Lyman Horne
    KB7EZY

    I’ve got to agree; VHF/2 Meter APRS as currently implemented requires a good over-the-air S/N ratio with no inherent EDAC (error detection and correction) in the protocol … makes for corrupted ‘data’ for all but full-quieting signals, thereby requiring a well-placed repeater and a good 35 Watt mobile transceiver a good outside the car antenna …
    Better to go with another’s suggestion with the use of Bluetooth and cell phones; participation by ‘civilians’ (the average Joe) would be a lot higher too.
    Fill Disc.: Long time comm guy and licensed ham.
    .
    .

  34. I’m not a ham, but it sound like a good idea. Not all the data has to be for UHI measurement. The units can be stationary much of the time and some could be stationary all of the time. There are probably over one million hams in the world.
    If one percent joined in, we could overcome the great thermometer dying.

  35. makes for corrupted ‘data’ for all but full-quieting signals, thereby requiring a well-placed repeater and a good 35 Watt mobile transceiver a good outside the car antenna
    If that were true, the APRS system would essentially be overrun with bad data, which it isn’t. You ought know something about that which you attempt to represent to others. Furthermore, APRS digipeaters (not called repeaters in APRS lingo) are only needed to spread the xmission over a region, not to IGate it to the Net. Finally, even medium to small cities, which would be the minimal targets, tend to have iGates if not digipeaters. The only technical issues that needs to be resolved is temp data accuracy and collection methodology. The APRS issues are easily dealt with.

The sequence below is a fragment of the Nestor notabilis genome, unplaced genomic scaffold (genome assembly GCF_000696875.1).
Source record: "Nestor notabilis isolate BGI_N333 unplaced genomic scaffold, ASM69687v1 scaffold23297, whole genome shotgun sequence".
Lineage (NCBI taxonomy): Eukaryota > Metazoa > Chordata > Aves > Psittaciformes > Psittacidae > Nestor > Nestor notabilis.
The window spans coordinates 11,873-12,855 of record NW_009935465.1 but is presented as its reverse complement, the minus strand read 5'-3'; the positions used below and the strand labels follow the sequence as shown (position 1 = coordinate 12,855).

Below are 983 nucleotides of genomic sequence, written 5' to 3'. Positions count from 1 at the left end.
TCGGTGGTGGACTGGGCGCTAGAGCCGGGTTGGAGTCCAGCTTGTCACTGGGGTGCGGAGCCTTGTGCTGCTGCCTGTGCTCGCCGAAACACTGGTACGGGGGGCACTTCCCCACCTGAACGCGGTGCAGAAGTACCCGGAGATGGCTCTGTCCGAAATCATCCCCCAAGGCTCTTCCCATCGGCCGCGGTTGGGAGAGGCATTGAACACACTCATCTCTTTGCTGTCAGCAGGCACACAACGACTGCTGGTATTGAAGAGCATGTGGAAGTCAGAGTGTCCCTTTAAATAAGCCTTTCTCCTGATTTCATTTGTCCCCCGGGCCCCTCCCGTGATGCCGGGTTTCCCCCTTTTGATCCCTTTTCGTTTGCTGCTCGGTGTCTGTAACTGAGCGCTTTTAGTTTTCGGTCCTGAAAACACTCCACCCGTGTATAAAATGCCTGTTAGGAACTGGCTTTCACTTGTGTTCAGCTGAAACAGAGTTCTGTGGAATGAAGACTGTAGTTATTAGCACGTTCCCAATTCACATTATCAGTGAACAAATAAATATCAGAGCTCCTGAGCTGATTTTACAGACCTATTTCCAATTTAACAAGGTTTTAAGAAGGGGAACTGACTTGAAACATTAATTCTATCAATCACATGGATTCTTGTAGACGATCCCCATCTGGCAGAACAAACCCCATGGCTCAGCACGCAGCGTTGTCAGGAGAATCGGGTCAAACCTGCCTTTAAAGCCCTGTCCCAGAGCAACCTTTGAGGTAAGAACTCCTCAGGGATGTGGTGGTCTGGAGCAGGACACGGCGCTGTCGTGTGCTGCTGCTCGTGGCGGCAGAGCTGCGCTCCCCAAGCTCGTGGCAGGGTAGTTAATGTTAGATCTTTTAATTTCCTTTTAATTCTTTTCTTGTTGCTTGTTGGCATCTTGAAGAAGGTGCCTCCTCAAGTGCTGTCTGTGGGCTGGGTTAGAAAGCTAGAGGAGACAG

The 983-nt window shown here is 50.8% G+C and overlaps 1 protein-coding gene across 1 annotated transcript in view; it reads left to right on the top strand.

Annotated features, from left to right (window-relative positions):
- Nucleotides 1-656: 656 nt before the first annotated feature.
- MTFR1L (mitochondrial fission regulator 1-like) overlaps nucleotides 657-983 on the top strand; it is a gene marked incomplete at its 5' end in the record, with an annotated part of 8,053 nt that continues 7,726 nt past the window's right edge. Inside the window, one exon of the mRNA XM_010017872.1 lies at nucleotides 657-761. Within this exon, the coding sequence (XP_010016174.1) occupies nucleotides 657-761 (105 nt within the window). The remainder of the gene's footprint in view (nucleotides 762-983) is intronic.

36. Not John Galt the 1st, 2nd, or 3rd, nor Jr. or Sr June 9, 2010 at 1:31 am :

    If that were true, the APRS system would essentially be overrun with bad data, …

    Obviously somebody who doesn’t know the full value of FEC and base-band modulated signals as used by other services.
    It’s pretty easy to ‘claim’ you have satisfactory service when you have no other experience and only worked over near line-of-site paths to a digi-peater strategically located waaaay up a tower … you know not what a properly designed and optimally performing data system can *actually* do.
    You take your APRS modulation format (what? 1200 baud AFSK on an FM-modulated carrier?) and I’ll take the data format for a Motorola analog trunked system (GMSK with a raw over-the-air data rate of 3600 baud which includes a FEC using a rate 1/2 convolution code, bit interleaving for picket-fence/multipath resilience and a 10 bit block parity code) and we’ll see who has a more robust payload capability, few errors and greater usable range … Full disclosure: I’ve coded-up and tested the receive-side of such a Motorola-format EDAC scheme …
    I stand entirely by my words and claims.
    What is GMSK Modulation
    From: FUNDAMENTAL UNAVOIDABLE FACT OF PACKET LIFE :

    Roughly speaking, a given antenna installation and transmitter power will produce about 1/2 to 1/3 the RELIABLE range on APRS packet that it produces on FM voice.
    Signals to/from mobile units can and do fluctuate in strength by 15-20 dB as the mobile moves over even a short distance. For reliable data transmission, you must have massively excess signal strength over the intended path. Enough excess signal that even with a 20dB drop, the signal will remain noiseless and hard quieted. [ Note that the instruction manual for the Kenwood D700 acknowledges this fact by stating that you can’t expect reliable packet operation until the S-meter reads full scale. ]

    Don’t take MY word for it, do a little reading …
    .
    .